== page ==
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Faculty of Arts - Papers (Archive)

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Halliday's Model Of Register Revisited And Explored, Annabelle Lukin, Alison R. Moore, Maria Herke, Rebekah Wegener, Canzhong Wu Jan 2011

Halliday's Model Of Register Revisited And Explored, Annabelle Lukin, Alison R. Moore, Maria Herke, Rebekah Wegener, Canzhong Wu

Faculty of Arts - Papers (Archive)

Halliday’s description of register as ‘a variety of language, corresponding to a variety of situation’, with situation interpreted ‘by means of a conceptual framework using the terms “field”, “tenor” and “mode”’ (Halliday, 1985/89: 29, 38) is revisited to reflect on the theoretical work the term ‘register’ does within the SFL paradigm. In doing so, we recognize that the concepts of a linguistic theory are ‘ineffable’ (Halliday, 2002 [1988]); i.e. that ‘providing definitions of a theoretical term ... requires that it be posi- tioned vis-à-vis other concepts in the theory’ (Hasan, 2004: 16). It follows that chang- ing the ...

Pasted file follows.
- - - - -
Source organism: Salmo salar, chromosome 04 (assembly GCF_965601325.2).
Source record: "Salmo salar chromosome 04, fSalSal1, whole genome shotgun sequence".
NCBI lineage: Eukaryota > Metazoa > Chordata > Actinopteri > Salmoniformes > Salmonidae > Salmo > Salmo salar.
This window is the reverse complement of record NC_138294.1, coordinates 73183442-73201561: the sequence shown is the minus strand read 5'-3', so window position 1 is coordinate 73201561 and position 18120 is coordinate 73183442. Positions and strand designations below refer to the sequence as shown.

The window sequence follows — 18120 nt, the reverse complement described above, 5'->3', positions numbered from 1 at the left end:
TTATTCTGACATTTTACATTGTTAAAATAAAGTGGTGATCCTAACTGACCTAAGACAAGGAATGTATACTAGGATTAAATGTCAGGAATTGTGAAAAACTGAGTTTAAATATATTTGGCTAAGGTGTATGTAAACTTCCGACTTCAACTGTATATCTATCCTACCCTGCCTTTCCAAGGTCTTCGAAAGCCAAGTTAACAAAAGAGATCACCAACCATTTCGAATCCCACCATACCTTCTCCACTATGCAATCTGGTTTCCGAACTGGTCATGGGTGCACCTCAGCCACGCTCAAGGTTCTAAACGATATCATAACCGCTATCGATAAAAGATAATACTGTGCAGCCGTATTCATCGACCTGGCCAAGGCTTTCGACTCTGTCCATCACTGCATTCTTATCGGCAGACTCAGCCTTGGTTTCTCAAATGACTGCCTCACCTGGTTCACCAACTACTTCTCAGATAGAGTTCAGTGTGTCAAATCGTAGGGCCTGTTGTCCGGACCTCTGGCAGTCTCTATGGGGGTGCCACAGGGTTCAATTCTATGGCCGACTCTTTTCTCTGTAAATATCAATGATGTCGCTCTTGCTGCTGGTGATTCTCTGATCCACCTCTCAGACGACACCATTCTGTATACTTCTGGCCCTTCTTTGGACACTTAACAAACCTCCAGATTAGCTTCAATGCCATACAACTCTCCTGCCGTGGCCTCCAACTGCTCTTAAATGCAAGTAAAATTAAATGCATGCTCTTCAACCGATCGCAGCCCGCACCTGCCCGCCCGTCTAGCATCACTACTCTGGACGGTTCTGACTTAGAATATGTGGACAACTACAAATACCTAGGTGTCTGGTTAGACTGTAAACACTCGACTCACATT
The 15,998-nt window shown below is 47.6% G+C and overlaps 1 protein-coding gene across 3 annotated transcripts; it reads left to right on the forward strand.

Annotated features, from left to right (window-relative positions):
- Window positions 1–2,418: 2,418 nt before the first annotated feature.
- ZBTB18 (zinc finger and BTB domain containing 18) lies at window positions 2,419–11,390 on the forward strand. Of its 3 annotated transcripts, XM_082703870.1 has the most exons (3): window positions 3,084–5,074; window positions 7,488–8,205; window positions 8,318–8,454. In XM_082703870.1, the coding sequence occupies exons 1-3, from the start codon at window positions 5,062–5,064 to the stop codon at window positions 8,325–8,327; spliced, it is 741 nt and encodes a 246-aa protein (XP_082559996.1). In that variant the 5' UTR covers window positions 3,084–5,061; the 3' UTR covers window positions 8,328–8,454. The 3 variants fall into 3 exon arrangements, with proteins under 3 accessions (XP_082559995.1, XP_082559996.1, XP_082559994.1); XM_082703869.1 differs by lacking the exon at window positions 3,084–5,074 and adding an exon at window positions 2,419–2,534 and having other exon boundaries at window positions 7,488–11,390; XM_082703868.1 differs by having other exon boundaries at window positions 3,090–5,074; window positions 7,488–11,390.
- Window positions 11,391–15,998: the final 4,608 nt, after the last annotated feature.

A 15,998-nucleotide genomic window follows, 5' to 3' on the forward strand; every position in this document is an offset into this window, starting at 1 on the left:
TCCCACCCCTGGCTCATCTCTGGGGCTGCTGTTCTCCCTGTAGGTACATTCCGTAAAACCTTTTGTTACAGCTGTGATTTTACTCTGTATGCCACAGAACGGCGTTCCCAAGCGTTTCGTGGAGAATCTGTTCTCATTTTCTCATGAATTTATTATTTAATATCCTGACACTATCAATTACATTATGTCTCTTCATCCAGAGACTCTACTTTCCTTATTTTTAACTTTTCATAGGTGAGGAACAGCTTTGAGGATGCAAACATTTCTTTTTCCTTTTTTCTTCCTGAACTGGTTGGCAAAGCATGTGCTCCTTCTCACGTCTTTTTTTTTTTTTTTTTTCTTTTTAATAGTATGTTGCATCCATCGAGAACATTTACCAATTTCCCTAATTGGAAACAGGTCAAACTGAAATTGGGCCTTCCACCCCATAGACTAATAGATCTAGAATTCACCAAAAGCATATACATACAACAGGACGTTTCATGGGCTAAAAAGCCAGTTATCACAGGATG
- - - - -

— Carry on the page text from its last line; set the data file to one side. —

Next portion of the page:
Reporting Armistice: Grammatical Evidence And Semantic Implications Of Diachronic Context Shifts, Claire Scott Jan 2008

Reporting Armistice: Grammatical Evidence And Semantic Implications Of Diachronic Context Shifts, Claire Scott

Faculty of Arts - Papers (Archive)

Journalists reporting war have increasingly been embedded with military units, especially in the recent Iraq War (e.g. Cottle, 2006: 76; Tumber, 2004). Being ‘on the ground’ amongst the action might suggest that the news produced is more strongly ‘grounded in reality’ than reports constructed in the newsroom from news ‘off the wire’. However, this investigation of seven armistice reports from the Sydney Morning Herald spanning a century (1902-2003) suggests that there has been a gradual shift away from strongly grounded, accountable reporting towards engaging, crafted prose. Across the archive of these texts, the patterning of circumstantial elements reflects shifts ...